You, dear Lawrencian, have nothing to feel but the upmost enthusiasm at where the local music scene is headed. If the final day of Lawrence Field Day Fest has anything to offer, it’s that we’re in good hands with the future of music. This is where emerging artists had a chance to shine. There was something for everyone at this off kilter affair. Even Lucia, with its smaller, three-band lineup, covered a broad range.

Sutphin / Photo by Fally Afani

Sutphin are absolute nutcases. We love rock bands that go hard, and the psychos in this Wichita-based group are just the boys to do the job. Somewhere between Plague Vendor and Girl Band, Sutphin channels the provocative, stimulating, and slightly uncomfortable level of rock that we didn’t know we were missing. Their wirey thrashing and offstage antics are the very essence of nonchalant punk. They will most definitely be desired by the Lawrence scene in the coming year.

The Sophomores / Photo by Fally Afani

The Sophomores are also expected to be a common name in the coming year, thanks in part to frontwoman Hannah Norris’ powerhouse vocals. This is a rock band that doesn’t need the scene’s permission to be “cool,” because they are already perfect. They also delivered one of the most stunning and bewildering moments of the night, thanks to their popular cover of this Jefferson Airplane track. You must watch the clip below, and hold on tight when you do because it will knock you on your ass.


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NuBlvckCity / Photo by Fally Afani

NuBlvckCity is also expected to make waves not just in Lawrence, but in this entire region. The Kansas City-based R&B group is meticulously polished. This four-piece can wake up any sleepy room thanks to their exciting ensemble of rappers and crooners. Plus, having a sultry sax man is always a good idea. We don’t know what it is about Lawrence, but whenever a sexy sax man appears in a musical group, the room just loses it.

Vedettes / Photo by Fally Afani

When Lucia’s early set wrapped up, attendees walked a few steps down to the Granada and indulged in a ferocious night of rock and roll. Pale Tongue are no strangers to lighting a fire under everyone’s asses with their hectic brand of psych rock. Vedettes absolutely slayed, because they are the most rock and roll band to exist in Lawrence in recent years (we will fight you over this). They’re the type of band where, when the frontwoman fires up her terrifying growls, we’ve actually noticed people jolt back a bit. If you were wearing pearls, you’d be clutching them trying not to faint at the sheer rawness in Heather Lofflin’s vocals.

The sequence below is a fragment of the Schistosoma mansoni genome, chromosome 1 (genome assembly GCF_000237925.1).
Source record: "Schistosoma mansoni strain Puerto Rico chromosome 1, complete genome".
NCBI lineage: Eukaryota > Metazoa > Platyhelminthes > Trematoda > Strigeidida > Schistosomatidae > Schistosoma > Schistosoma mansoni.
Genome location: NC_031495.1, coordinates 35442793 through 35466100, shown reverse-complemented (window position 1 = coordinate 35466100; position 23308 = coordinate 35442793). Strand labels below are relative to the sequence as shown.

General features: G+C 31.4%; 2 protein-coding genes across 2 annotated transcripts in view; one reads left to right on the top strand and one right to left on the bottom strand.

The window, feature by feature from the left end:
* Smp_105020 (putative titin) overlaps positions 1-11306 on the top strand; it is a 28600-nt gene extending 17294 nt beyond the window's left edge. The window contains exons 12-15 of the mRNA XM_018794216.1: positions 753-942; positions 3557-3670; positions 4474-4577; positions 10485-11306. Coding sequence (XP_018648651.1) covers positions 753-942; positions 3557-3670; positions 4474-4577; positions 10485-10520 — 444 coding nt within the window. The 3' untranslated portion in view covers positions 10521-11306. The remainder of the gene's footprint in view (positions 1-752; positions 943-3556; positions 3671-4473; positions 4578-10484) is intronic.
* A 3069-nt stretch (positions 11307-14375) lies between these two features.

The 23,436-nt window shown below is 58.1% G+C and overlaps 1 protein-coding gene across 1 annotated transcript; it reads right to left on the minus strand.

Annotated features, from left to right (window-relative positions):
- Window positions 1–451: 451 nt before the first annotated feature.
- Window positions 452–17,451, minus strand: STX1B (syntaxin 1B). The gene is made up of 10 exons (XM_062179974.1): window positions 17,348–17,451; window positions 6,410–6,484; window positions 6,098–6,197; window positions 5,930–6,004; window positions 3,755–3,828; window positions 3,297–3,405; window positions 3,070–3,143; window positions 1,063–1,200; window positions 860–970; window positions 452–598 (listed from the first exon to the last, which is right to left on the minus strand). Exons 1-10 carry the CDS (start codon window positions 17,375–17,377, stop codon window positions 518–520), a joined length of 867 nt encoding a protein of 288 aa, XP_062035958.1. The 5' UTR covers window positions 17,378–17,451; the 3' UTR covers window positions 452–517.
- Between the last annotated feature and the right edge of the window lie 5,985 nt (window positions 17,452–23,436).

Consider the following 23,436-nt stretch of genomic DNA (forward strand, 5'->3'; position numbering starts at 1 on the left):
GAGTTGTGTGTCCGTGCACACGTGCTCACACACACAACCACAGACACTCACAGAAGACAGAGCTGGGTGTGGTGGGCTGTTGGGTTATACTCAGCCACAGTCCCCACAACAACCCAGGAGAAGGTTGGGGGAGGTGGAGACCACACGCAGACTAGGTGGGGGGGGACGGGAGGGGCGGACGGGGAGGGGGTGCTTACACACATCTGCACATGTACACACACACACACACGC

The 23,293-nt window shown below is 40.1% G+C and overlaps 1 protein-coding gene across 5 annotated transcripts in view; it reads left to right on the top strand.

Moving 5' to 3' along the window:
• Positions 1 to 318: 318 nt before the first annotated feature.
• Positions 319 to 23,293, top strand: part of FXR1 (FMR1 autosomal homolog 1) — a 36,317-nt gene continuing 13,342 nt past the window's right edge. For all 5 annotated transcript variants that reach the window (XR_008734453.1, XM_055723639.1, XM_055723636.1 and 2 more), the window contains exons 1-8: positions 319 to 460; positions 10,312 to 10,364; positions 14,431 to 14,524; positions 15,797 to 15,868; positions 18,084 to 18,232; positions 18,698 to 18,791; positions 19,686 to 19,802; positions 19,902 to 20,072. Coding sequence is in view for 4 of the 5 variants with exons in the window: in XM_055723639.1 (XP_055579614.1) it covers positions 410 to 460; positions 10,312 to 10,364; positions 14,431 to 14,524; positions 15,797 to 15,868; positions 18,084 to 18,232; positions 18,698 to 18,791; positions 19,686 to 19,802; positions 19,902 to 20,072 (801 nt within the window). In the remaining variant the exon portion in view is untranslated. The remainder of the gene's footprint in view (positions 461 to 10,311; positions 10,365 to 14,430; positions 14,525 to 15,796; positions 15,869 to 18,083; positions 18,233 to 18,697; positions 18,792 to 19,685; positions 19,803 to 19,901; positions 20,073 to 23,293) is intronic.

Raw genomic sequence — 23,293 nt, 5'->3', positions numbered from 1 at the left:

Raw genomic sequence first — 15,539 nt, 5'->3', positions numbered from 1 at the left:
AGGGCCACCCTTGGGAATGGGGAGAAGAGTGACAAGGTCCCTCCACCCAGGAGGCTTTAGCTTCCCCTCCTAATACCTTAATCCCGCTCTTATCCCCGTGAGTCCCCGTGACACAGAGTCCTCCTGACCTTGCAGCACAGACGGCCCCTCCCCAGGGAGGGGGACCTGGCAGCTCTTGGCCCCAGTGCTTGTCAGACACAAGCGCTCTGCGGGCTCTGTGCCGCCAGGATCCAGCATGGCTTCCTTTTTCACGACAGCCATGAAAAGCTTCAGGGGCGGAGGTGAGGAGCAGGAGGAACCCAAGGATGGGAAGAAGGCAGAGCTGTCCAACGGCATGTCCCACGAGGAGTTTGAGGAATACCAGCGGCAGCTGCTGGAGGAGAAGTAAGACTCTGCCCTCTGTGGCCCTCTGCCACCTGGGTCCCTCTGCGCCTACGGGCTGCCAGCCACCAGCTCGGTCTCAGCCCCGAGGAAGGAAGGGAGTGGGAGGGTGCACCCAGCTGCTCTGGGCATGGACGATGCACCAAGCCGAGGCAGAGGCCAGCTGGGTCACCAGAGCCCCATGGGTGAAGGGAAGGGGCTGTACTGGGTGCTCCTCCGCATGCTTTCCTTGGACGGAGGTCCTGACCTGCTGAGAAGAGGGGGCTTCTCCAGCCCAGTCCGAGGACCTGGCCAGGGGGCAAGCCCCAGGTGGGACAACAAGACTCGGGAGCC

Stiff Middle Fingers / Photo by Fally Afani

Stiff Middle Fingers made a triumphant return to the stage with a bit of political theatre and powerful punk ballads. Vocalist Travis Arey, who generally spends the set stripping down, carried his stunt in reverse– he started with an American flag speedo, and slowly added layers to a three-piece suit. Don’t worry, he ditched the pants entirely. It may be just us, but it feels like they played faster than they usually do, which produced a lot of flailing– an appreciated quality that kept them from being swallowed by the large Granada stage.

Kid Congo and the Pink Monkey Birds / Photo by Fally Afani

Kid Congo and the Pink Monkey Birds rounded out the night (hey, wouldn’t you know it, the drummer’s a local guy!). People we don’t normally see at shows turned up for this one, and the crowd bopped along with the punk legend. In addition to being free and all ages, the event was also early (a rarity for many Lawrence shows), so you bet the aging punks of yesteryear made an appearance in the crowd. This provided a shining opportunity for the scenesters of years past to connect with the up-and-coming talent on the lineup, leaving a community that felt like Lawrence’s music scene is in good hands– and that’s all we can ask out of a festival that was started with the intention of keeping the focus on local bands.



Fally Afani is an award-winning journalist with a career spanning more than 20 years in media. She has worked extensively in radio, television, newspapers, magazines, and more.

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